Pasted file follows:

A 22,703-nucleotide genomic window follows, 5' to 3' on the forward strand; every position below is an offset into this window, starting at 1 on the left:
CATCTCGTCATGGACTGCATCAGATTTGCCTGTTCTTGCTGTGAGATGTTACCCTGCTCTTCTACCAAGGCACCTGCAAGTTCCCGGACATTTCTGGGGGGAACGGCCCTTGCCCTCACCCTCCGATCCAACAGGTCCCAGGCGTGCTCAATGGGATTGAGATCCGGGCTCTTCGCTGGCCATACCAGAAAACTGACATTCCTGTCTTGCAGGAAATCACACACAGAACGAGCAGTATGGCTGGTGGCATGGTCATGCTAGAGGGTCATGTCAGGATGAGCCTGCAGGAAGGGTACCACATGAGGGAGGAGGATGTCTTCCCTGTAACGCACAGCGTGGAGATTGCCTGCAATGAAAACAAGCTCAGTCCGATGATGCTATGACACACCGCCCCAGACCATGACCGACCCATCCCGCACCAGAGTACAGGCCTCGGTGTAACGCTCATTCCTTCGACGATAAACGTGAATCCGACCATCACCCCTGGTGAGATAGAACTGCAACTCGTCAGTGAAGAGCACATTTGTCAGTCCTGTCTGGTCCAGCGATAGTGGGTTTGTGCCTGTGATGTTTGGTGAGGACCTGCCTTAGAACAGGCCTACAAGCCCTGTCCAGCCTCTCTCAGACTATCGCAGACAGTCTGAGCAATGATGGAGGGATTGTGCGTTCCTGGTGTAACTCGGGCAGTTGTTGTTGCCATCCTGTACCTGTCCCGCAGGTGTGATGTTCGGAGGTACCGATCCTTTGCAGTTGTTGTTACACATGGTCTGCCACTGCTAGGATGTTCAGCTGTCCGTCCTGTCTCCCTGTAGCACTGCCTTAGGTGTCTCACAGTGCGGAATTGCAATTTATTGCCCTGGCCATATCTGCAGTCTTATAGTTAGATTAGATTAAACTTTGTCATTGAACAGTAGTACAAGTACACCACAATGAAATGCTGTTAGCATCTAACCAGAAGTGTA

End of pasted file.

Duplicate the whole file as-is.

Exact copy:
A 22,703-nucleotide genomic window follows, 5' to 3' on the forward strand; every position below is an offset into this window, starting at 1 on the left:
CATCTCGTCATGGACTGCATCAGATTTGCCTGTTCTTGCTGTGAGATGTTACCCTGCTCTTCTACCAAGGCACCTGCAAGTTCCCGGACATTTCTGGGGGGAACGGCCCTTGCCCTCACCCTCCGATCCAACAGGTCCCAGGCGTGCTCAATGGGATTGAGATCCGGGCTCTTCGCTGGCCATACCAGAAAACTGACATTCCTGTCTTGCAGGAAATCACACACAGAACGAGCAGTATGGCTGGTGGCATGGTCATGCTAGAGGGTCATGTCAGGATGAGCCTGCAGGAAGGGTACCACATGAGGGAGGAGGATGTCTTCCCTGTAACGCACAGCGTGGAGATTGCCTGCAATGAAAACAAGCTCAGTCCGATGATGCTATGACACACCGCCCCAGACCATGACCGACCCATCCCGCACCAGAGTACAGGCCTCGGTGTAACGCTCATTCCTTCGACGATAAACGTGAATCCGACCATCACCCCTGGTGAGATAGAACTGCAACTCGTCAGTGAAGAGCACATTTGTCAGTCCTGTCTGGTCCAGCGATAGTGGGTTTGTGCCTGTGATGTTTGGTGAGGACCTGCCTTAGAACAGGCCTACAAGCCCTGTCCAGCCTCTCTCAGACTATCGCAGACAGTCTGAGCAATGATGGAGGGATTGTGCGTTCCTGGTGTAACTCGGGCAGTTGTTGTTGCCATCCTGTACCTGTCCCGCAGGTGTGATGTTCGGAGGTACCGATCCTTTGCAGTTGTTGTTACACATGGTCTGCCACTGCTAGGATGTTCAGCTGTCCGTCCTGTCTCCCTGTAGCACTGCCTTAGGTGTCTCACAGTGCGGAATTGCAATTTATTGCCCTGGCCATATCTGCAGTCTTATAGTTAGATTAGATTAAACTTTGTCATTGAACAGTAGTACAAGTACACCACAATGAAATGCTGTTAGCATCTAACCAGAAGTGTA